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Truth table

Truth tables are a tool developed by Charles Pierce in the 1880s. Truth tables are used in logic to determine whether an expression[?] is true or whether an argument is valid.

Truth tables show the values, relationships, and the results of performing logical operations on logical expressions. The logical operators are not, and, or, conditional, and biconditional. The logical expressions[?] are necessarily true[?], contingently true[?], or necessarily false[?].

The column headings on a truth table show the input variables and output expressions. The rows show each possible combination of inputs, one combination per row, and the outputs that result from each combination of inputs.

Truth tables are usually limited to bivalent logic systems[?] where only two truth values are possible, true or false.

For example, take two terms, A and B, and the logical operator "and" (∧), signifying the conjunction "A and B". In common English, if A is true and B is true, then the conjunction "A and B" is true; under all other possible assignments of truth values to A and B, the conjunction is false. This relationship is defined as follows:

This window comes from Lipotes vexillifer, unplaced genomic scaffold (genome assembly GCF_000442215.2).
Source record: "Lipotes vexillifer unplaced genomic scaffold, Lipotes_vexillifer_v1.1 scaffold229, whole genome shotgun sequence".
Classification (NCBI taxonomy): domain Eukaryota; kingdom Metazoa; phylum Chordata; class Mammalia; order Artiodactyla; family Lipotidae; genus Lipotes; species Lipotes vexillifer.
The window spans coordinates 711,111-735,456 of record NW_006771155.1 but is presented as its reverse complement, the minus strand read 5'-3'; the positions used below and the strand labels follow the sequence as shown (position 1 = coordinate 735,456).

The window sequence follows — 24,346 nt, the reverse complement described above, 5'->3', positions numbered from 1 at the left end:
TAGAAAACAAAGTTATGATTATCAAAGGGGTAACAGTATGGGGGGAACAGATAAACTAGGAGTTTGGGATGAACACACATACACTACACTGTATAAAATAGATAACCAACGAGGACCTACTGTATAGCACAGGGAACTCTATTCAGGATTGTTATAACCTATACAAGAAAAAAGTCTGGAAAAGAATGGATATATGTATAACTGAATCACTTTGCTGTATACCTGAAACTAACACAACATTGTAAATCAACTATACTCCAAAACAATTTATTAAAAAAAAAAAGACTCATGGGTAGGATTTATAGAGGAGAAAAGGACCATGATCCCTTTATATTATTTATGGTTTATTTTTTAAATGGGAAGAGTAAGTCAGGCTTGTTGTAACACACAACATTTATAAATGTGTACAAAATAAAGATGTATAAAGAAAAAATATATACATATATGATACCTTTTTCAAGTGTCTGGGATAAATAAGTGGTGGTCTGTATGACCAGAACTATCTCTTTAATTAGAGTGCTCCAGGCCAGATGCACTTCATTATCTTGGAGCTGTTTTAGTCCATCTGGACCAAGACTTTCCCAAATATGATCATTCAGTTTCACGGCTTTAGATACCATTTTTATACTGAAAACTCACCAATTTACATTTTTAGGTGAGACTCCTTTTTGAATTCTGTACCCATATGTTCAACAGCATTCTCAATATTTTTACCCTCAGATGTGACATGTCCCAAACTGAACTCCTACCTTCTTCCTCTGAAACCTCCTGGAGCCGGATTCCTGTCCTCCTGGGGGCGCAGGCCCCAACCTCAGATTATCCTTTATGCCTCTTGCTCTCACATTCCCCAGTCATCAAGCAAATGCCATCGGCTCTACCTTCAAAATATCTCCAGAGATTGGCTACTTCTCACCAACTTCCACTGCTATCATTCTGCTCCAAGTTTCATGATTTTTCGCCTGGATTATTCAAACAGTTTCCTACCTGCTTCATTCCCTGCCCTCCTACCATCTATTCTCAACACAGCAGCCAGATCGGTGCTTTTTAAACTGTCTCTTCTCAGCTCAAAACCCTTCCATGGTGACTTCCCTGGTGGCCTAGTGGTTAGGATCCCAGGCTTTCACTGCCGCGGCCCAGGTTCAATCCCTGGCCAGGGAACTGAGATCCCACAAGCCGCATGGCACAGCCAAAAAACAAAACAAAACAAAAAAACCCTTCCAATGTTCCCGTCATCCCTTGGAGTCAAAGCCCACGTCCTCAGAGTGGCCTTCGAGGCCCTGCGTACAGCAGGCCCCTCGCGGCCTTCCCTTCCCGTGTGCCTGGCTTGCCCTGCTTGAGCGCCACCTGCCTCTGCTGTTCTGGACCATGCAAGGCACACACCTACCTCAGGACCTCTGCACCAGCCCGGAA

A   B   A ∧ B
   T   T     T
   T   F     F
   F   T     F
   F   F     F

In a bivalent logic system, all the operators can be explicitly defined this way. For example, the not (~) relationship is defined as follows:

   A   ~A
   T    F
   F    T

The or (∨) relationship is defined as follows:

   A   B   A ∨ B
   T   T     T
   T   F     T
   F   T     T
   F   F     F

Compound expressions can be constructed, using parenthesis to denote precedence. The negation of conjunction [ ~( A ∧ B ) ], is depicted as follows:

   A   B    A ∧ B    ~( A ∧ B )
   T   T      T            F
   T   F      F            T
   F   T      F            T
   F   F      F            T

Truth tables can be used to prove logical equivalence. The truth table for the disjunction of not-A and not-B is:

   A   B    ~A    ~B     A ∧ B    ~(~A ∨ ~B)
   T   T     F     F       T            T
   T   F     F     T       F            F
   F   T     T     F       F            F
   F   F     T     T       F            F

Because the enumeration of possible truth-values for A and B yields the same truth-value under both ( A ∧ B ) and ~(~A ∨ ~B), the two are logically equivalent, and may be substituted for each other. This equivalence is one of DeMorgan's Laws).

An example of a truth table in logic:

    P  |  Q  |  P & Q  | P ∨ Q | P xor Q | P → Q | P <-> Q 
    T  |  T  |    T    |   T    |    F    |   T   |    T
    T  |  F  |    F    |   T    |    T    |   F   |    F
    F  |  T  |    F    |   T    |    T    |   T   |    F
    F  |  F  |    F    |   F    |    F    |   T   |    T


T = true, F = false
& (or ∧) = and
∨ = inclusive or
xor = exclusive or
→ = conditional or "if-then"
↔ = biconditional or "if-and-only-if"

Johnston diagrams, similar to Venn diagrams or Euler Diagrams, provide a way of visualizing truth tables. An interactive Johnston diagram illustrating truth tables is at LogicTutorial.com (http://logictutorial.com)

See also Connective, Logical calculus

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